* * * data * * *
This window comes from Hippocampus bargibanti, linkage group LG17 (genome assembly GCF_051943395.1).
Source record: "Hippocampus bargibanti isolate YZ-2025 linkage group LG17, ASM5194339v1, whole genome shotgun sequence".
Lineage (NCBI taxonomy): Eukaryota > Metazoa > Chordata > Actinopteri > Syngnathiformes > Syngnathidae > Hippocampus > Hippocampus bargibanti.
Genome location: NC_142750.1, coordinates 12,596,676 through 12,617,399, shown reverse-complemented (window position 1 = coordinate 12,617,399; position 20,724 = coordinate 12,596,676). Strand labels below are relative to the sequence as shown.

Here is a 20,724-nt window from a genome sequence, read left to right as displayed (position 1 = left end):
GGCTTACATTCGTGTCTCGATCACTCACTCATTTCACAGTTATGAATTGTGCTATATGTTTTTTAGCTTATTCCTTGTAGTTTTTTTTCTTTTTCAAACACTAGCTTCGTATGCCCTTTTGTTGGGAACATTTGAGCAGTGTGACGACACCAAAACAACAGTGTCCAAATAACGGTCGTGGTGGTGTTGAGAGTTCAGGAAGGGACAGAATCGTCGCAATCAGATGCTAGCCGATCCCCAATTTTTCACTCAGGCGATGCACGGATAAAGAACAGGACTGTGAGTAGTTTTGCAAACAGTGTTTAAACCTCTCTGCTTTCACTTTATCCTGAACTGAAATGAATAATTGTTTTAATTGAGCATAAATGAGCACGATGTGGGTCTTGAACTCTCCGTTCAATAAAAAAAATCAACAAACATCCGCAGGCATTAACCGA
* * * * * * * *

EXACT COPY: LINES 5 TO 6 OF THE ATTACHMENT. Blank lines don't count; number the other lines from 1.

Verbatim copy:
Here is a 20,724-nt window from a genome sequence, read left to right as displayed (position 1 = left end):
GGCTTACATTCGTGTCTCGATCACTCACTCATTTCACAGTTATGAATTGTGCTATATGTTTTTTAGCTTATTCCTTGTAGTTTTTTTTCTTTTTCAAACACTAGCTTCGTATGCCCTTTTGTTGGGAACATTTGAGCAGTGTGACGACACCAAAACAACAGTGTCCAAATAACGGTCGTGGTGGTGTTGAGAGTTCAGGAAGGGACAGAATCGTCGCAATCAGATGCTAGCCGATCCCCAATTTTTCACTCAGGCGATGCACGGATAAAGAACAGGACTGTGAGTAGTTTTGCAAACAGTGTTTAAACCTCTCTGCTTTCACTTTATCCTGAACTGAAATGAATAATTGTTTTAATTGAGCATAAATGAGCACGATGTGGGTCTTGAACTCTCCGTTCAATAAAAAAAATCAACAAACATCCGCAGGCATTAACCGA